This may seem a dire situation, and I would tend to agree. Perhaps the lack of stimuli has led people down different paths than we might otherwise expect and do things that seem extremely out of the ordinary. Things like collecting animatronics to use in a recreation of a early 80s Showbiz Pizza restaurant in a rural community miles from anything. Smitty’s Super Service Station should not exist. The creation of one hyper fan who had never left Mississippi prior to being highlighted in a film about Showbiz Pizza fans (he lives about 10 minutes from the Louisiana border, FWIW), it exists and can be booked to be visited. It is there.
What about water slides? Yes! Water slides! Mississippi oddly enough has some kinda interesting water parks. Slip-N-Dip in Columbus, Splash of Fun in Wiggins, and Pep's Point Water Park in Hattiesburg both feature ancient 70s style concrete slides. Gulf Islands in Gulfport features more modern slides including the state's sole water coaster.
Hey, let's talk haunts! The Bailey Haunted Firehouse in Meridian has some presence on the internet beyond its own poorly put together site, but there's also The Dark Zone in Brandon put together by the Crossgates Exchange Club. How deeply dysfunctional is Mississippi that everything has to be run by community organizations? Well, it appears "really deep". There are no AZA accredited zoos in the state after the Jackson Zoo (who have a carousel and train) opted to resign their accreditation due to budget shortfalls caused by city and state cuts. There is nothing appealing about Mississippi at all to almost anyone outside of perhaps an auto parts manufacturer hoping to use cheap labor. And yet, local voters manage to fall for the line that local tax cuts will somehow drive growth out of nothing but swamp land and long decaying mills every single time. Cuts far exceed the anemic growth in the state theoretically derived from them.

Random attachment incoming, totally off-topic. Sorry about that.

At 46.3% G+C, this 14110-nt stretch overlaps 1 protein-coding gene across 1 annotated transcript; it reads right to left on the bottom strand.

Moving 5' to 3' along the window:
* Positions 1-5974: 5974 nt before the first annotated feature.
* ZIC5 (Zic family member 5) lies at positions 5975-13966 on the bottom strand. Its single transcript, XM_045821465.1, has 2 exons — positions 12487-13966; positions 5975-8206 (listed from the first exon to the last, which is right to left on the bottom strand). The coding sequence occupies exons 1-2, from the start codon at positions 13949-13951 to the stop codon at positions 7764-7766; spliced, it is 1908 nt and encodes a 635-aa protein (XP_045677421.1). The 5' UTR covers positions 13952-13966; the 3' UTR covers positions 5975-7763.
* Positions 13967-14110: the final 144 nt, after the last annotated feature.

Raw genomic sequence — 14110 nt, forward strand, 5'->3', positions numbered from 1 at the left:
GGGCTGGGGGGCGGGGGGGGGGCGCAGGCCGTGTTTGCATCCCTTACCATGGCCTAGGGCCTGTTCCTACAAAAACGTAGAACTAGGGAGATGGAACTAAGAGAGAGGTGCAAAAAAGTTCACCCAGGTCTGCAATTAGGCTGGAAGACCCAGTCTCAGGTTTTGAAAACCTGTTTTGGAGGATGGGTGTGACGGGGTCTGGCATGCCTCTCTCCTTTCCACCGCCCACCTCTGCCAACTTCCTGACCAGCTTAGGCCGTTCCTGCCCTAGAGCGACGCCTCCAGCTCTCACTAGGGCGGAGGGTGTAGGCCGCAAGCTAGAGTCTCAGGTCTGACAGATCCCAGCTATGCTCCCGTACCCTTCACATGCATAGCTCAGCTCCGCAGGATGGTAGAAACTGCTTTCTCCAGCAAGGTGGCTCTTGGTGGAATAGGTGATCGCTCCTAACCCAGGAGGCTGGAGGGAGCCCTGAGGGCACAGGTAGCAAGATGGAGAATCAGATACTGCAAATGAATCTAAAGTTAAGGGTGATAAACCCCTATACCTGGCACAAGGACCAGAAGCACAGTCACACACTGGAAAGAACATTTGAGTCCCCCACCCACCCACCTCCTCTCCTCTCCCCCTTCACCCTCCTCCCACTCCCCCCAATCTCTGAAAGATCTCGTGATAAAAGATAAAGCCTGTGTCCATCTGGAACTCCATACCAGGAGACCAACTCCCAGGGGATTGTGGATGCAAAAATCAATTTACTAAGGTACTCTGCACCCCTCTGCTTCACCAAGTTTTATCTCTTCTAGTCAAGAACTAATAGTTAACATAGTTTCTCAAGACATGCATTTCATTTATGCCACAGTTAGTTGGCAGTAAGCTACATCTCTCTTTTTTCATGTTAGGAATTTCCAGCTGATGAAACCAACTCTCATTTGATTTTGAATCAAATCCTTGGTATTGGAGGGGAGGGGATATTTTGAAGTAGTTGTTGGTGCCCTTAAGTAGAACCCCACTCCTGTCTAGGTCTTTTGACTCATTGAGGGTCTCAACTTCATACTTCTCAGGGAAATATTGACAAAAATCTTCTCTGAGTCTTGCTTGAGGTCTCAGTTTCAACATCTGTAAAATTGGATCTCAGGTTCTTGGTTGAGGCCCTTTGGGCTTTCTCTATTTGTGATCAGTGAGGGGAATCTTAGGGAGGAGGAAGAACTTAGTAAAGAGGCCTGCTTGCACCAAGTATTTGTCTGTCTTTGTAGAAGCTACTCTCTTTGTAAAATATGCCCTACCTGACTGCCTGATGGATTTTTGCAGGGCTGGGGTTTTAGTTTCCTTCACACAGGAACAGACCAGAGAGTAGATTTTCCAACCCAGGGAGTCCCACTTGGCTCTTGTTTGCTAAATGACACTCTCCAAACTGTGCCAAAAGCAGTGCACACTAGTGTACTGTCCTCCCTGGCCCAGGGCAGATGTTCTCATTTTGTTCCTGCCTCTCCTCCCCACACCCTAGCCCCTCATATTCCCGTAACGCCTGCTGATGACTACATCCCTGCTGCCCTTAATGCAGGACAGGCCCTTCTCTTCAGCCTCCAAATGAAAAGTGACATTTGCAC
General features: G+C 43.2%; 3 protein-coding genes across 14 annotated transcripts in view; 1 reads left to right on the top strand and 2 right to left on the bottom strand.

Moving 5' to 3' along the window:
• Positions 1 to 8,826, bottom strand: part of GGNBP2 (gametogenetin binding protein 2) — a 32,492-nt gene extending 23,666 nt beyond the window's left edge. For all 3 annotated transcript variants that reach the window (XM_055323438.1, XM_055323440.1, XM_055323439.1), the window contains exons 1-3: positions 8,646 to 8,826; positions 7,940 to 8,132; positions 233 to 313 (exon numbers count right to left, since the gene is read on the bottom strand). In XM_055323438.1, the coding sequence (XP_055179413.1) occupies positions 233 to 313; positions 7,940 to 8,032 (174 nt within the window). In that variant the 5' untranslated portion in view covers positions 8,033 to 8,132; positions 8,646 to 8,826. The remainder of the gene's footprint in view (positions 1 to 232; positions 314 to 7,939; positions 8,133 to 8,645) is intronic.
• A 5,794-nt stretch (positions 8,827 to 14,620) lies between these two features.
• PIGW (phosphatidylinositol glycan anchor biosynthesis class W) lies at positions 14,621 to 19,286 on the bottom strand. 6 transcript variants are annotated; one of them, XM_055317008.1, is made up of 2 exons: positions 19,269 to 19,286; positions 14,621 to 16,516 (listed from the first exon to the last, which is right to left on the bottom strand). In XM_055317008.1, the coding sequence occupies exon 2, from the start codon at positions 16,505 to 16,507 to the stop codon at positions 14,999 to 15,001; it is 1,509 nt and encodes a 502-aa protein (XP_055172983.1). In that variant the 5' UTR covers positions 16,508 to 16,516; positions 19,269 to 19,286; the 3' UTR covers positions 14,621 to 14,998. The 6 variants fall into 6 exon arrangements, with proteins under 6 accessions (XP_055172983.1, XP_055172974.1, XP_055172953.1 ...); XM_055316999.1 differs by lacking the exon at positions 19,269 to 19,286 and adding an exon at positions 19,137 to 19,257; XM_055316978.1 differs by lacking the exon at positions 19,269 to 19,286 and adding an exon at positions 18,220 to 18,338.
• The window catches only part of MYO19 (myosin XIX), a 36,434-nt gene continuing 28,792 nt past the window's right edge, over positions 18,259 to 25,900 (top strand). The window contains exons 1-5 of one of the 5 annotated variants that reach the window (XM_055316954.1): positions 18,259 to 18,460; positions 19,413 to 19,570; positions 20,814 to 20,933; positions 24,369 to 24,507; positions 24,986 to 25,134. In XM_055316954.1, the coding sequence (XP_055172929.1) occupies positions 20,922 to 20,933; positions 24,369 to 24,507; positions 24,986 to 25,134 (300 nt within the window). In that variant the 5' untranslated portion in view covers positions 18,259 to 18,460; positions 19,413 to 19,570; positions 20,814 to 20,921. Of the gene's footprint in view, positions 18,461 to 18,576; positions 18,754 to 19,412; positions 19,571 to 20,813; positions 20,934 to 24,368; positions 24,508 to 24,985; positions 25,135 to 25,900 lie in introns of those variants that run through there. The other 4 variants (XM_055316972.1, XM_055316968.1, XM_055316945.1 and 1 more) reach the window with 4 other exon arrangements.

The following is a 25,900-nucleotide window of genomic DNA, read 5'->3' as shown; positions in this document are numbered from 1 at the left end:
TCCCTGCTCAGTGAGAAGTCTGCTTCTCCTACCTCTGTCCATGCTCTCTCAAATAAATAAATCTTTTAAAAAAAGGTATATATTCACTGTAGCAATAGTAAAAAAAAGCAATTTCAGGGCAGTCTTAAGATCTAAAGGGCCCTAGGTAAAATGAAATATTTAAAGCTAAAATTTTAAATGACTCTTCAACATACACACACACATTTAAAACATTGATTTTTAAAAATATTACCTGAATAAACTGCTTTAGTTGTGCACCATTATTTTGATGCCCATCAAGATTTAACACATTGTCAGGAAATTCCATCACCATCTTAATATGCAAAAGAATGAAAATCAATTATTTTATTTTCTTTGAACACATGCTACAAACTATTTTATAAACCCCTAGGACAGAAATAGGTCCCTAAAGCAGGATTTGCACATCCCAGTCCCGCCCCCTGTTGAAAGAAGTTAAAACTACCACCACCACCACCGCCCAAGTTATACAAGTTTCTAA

I'll step down from the soap box now. I will instead tell you that the (non-accredited) Tupelo Zoo and Buffalo Park has a school bus with monster truck tires you can rid in to see bison. They're really American Bison. Buffalo are European and a whole other thing that just happened to look kinda like them (but not really). By the way: People are dumb.
Now that I've ragged on Mississippi plenty and made everyone act as though they are the devil incarnate, I will offer you something actively different and interesting. I will offer you the Neshoba County Fair, Mississippi's "Giant House Party." What separates this from every other fairgrounds in the world is the existence of family run cabins - 600 of them, with many neighborhoods, streets, and alleys - which occupy most of the grounds. These cabins, often garishly painted, are only in use for the fair itself. The environment is entirely unique to the US and creates a party environment really very...cool. It may not be an "immersive themed environment" but who knows? You also might enjoy yourself a lot more there than riding a virtual banshee.